Local cancer intelligence for London

We cover 33 Clinical Commissioning Groups (CCGs) (including West Essex due to patient flow), which can also be thought of as 5 sectors, North London, North East London, South East London, South West London and North West London. 

Outputs available from recently completed work include:

  • Cancer registration ascertainment in Kent, London, Surrey and Sussex A NCRAS key performance indicator identified the London regional registration office as an outlier in the percentage increase in registrations for 2013, compared to the average of the previous three years.  This report investigates the cause of this, and discusses the impact of the migration to one national electronic registration system.
  • Cancer survival by stage in London.  In June 2016, NCRAS published figures on cancer survival by stage in England, in collaboration with the Office for National Statistics. Analysis has been carried out to further understand cancer survival for the London population and how this compares with England.  The key findings are summarised in a data briefing and the supporting data is available in this workbook.

  • Investigation of emergency presentations in London The analysis of routes to diagnosis of cancer in London highlights that the reduction in emergency presentations in London has been worse than nationally. Therefore, we extended the analysis to investigate the variation in emergency presentations with a further breakdown into: Accident and Emergency, GP Referral, Inpatient Emergency and Outpatient Emergency. Data by year of diagnosis and cancer type is presented for 2006 to 2013.

  • Distribution of age and stage in London and West Essex A number of our routine outputs include breakdowns of age at diagnosis and stage of cancer. However, we don’t often include a breakdown by a combination of these two factors. As such, we have investigated the distribution of age within each stage of cancer alongside the distribution of stage within each age group. This workbook presents the number of tumours diagnosed in London and West Essex during 2012 to 2014, by age at cancer diagnosis and stage of cancer. Data has been presented by cancer group and geography. This is a descriptive analysis to allow us to start to understand the interaction between the two factors in terms of number of cancers diagnosed.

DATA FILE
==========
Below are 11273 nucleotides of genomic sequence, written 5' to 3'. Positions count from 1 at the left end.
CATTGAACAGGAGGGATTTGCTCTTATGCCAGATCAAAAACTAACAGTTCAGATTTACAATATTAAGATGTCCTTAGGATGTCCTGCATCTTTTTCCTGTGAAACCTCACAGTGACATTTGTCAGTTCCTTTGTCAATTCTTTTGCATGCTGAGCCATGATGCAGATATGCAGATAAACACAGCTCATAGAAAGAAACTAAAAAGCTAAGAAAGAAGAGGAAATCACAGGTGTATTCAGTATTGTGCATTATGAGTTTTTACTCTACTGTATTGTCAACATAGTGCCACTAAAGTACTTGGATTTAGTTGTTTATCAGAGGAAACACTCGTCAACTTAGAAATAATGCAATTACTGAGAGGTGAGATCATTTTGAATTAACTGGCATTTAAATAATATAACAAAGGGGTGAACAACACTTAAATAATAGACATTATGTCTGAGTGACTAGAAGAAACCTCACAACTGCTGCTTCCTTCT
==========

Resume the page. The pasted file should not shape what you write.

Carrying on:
• Map of trend in emergency presentation of cancers in London, 2006 – 2013 Nationally, survival rates are lowest among patients diagnosed through the emergency route.  Therefore, data on emergency presentation as a route to diagnosis is of particular interest.  We wanted to visualise trends in emergency presentation over time (2006 – 2013), and this online application includes a heat map of proportions of tumours diagnosed through the emergency route.

  • Routes to diagnosis of cancer in London, including major resections A number of national publications have been published on routes to diagnosis, and can be found here.  London has a number of unique geographies (sectors and integrated cancer systems) which require a bespoke approach.  This workbook is an extension of the national work, and includes a focus on tumours treated with a major resection.  This workbook shows data on the routes to diagnosis for 48 cancer groups.  A breakdown by key demographic factors (gender, age, deprivation and ethnicity) is also presented.  The list of the types of major resections used here is the same as those in the national publications, and the workbook presents the proportion of patients diagnosed through each route to receive a major resection in 16 cancer groups.

  • What is the current cancer landscape in London? It is not completely clear what the current cancer landscape is in London, influencing us to combine all of our outputs from 2015 into a London narrative.  Key measures have been combined, to produce a data-driven viewpoint of the current situation in London.

  • Excess cancer cases in London, 2011-13 Excess cases are the number of cancer cases in the local area over and above the number that would be expected to occur if the area had the same age and sex specific rates as England for that tumour type.  Figures have been calculated using cancer registration data and mid-year population estimates for the years 2011-2013.

  • Excess deaths from cancer in London, 2011-13 Excess deaths are the number of deaths occurring in the local area over and above the number that would be expected to occur if the area had the same age and sex specific mortality rates as England for that tumour type.  Figures have been calculated using cancer registration data and mid-year population estimates for the years 2011-2013.

  • Cancer prevalence in London In this workbook are the numbers of persons diagnosed with cancer during 1991 to 2013 who are still alive at the end of 2013.  Both numbers and crude rates are presented.

Workbooks and other outputs will be uploaded here once completed.  

Local Intelligence

Local Cancer Intelligence

Region specific work

East of England

London

 NCRAS - TCST Partnership